Samuel Allan Cortright, 32, passed away on September 5, 2019. He was born January 9, 1987, to Bret S. Cortright and Jacqueline E. (Davis) Cortright in Overland Park, KS. He was a brother to John, Bret, Jacob, and Margaret Cortright. Sam grew up in Shawnee, KS, and graduated from Shawnee Mission North in 2005. He was an accomplished musician.  His lifetime enthusiasm for music started with the upright bass in grade school, which led him to become a member of the KC Youth Symphony for several years.  His passion grew and Sam found himself in various jazz bands both in and out of school. As an adult, Sam discovered his unique talent to ‘play anything’ and began collecting acoustic guitars.  

In addition to music, Sam loved anything with an engine and would find himself taking them apart. His family often found the parts. He also enjoyed spending time with friends, running, swimming, biking trails, rock climbing, and working out at the gym. No matter what he set out to do, Sam gave it his all. Not one to waste a day, he was very fond of waking up early to enjoy a cup of coffee, grateful for the beginning of the new day.

Sam was devoted to his family and enjoyed coming home to visit. He treasured sharing time with his family, especially his three nieces and nephew. They all loved climbing on their Uncle Sam. While busy with jobs all over the country, he kept a map of the US at home, putting push pins in all the places he had visited, lived at, or worked in. The map was filling up quickly. He loved to travel, but cherished his time at home.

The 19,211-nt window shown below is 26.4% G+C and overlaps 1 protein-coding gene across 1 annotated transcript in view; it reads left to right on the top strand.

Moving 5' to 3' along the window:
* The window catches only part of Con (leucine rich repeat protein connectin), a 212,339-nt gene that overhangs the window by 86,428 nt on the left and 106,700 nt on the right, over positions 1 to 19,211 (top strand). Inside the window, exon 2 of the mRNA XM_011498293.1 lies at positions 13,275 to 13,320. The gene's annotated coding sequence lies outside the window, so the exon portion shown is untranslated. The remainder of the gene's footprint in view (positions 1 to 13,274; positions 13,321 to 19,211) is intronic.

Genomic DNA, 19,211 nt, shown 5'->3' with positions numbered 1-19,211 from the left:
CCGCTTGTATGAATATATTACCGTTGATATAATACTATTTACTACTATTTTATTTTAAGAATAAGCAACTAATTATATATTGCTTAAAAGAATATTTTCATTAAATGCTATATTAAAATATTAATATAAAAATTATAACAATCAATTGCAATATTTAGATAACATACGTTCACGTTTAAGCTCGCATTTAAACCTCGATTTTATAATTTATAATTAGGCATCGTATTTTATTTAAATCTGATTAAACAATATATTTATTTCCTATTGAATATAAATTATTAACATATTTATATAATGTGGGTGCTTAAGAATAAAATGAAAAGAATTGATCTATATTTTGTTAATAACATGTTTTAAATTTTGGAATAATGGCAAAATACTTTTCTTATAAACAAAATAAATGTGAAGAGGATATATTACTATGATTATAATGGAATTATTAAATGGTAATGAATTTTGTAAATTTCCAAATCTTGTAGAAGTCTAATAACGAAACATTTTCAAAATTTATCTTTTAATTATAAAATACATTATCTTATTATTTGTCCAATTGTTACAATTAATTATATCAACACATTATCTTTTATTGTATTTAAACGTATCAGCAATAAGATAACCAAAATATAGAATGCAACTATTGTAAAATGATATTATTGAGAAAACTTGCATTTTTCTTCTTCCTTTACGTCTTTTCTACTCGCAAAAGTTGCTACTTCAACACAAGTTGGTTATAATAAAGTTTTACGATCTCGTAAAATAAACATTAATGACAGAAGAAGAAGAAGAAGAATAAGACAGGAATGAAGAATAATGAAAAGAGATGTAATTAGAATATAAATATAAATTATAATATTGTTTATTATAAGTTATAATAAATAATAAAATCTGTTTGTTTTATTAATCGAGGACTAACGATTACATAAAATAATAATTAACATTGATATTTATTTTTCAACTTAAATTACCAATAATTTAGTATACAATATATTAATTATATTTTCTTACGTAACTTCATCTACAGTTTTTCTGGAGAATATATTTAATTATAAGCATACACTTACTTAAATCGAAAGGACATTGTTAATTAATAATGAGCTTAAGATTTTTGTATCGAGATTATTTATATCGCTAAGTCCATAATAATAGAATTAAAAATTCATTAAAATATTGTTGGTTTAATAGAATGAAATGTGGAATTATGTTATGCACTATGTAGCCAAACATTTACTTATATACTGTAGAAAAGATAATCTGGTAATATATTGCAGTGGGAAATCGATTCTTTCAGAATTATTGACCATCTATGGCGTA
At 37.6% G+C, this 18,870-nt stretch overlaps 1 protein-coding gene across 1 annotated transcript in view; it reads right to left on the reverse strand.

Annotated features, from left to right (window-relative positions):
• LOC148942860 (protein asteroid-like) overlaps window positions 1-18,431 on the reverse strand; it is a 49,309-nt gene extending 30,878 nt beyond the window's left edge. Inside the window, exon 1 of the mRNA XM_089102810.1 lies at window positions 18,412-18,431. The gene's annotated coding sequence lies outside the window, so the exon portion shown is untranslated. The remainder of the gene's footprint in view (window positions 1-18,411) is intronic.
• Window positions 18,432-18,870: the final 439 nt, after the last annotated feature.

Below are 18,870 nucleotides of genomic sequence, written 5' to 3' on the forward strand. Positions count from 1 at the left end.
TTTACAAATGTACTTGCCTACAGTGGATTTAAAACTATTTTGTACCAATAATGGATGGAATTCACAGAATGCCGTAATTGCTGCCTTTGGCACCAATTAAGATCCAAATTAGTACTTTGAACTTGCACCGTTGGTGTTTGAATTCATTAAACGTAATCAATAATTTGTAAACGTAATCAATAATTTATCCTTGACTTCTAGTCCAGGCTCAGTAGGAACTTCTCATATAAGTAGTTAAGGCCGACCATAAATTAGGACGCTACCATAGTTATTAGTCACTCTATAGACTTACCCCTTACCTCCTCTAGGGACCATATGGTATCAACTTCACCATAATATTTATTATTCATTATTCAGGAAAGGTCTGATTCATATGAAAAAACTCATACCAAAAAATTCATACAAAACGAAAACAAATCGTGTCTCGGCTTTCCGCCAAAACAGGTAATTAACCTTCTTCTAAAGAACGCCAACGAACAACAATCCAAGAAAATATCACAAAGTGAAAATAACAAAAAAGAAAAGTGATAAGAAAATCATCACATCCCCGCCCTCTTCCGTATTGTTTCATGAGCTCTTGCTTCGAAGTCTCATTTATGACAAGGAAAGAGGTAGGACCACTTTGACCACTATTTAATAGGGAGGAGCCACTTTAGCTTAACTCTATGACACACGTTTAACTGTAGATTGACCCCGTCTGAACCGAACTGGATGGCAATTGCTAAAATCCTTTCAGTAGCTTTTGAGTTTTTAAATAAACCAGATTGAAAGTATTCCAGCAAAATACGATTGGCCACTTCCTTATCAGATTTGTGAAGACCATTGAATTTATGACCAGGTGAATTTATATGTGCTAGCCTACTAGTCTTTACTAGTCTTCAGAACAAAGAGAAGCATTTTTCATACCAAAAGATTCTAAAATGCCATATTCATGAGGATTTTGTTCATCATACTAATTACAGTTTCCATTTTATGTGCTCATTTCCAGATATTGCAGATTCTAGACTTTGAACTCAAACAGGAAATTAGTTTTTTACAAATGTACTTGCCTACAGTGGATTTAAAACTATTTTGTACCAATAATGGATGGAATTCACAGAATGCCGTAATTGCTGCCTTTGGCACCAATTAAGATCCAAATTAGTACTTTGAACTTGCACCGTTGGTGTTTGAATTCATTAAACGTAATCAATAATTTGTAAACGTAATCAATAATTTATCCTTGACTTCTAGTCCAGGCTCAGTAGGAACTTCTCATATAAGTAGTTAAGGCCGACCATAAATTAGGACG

Sam’s drive to become a pilot led him to learn as much as he could about flying. Working with several aviation crews throughout the US, he gained experience working with aerial pipeline patrol, agriculture aerial application, and wildland fire suppression.  Sam enjoyed flying just to be flying, and would fly every minute of every day if he could.

Throughout his life, Sam met many people with different backgrounds, personalities, beliefs, values, and hobbies, but he never met a stranger. His generosity touched the lives of every single person that he encountered and he has impacted each and every one of us in a different way. No matter what he was doing, he never passed an opportunity to show compassion to others. Now he flies in the clouds above, watching over everyone he loved and left behind.

Sam was preceded in death by his brother, John William Cortright II, his paternal grandparents, John W. Cortright and M. Mae Cortright, and maternal grandfather, William E. Davis.

Sam is survived by his siblings: Bret S. (Jessica) Cortright, Jr., Jacob A. (Maria) Cortright, and Margaret E. Cortright. He has 3 nieces and 1 nephew: Emily Cortright, Maura Cortright, Sadie Cortright, and John (Jack) Cortright.  Sam never had any children of his own, but dearly loved his nieces and nephew.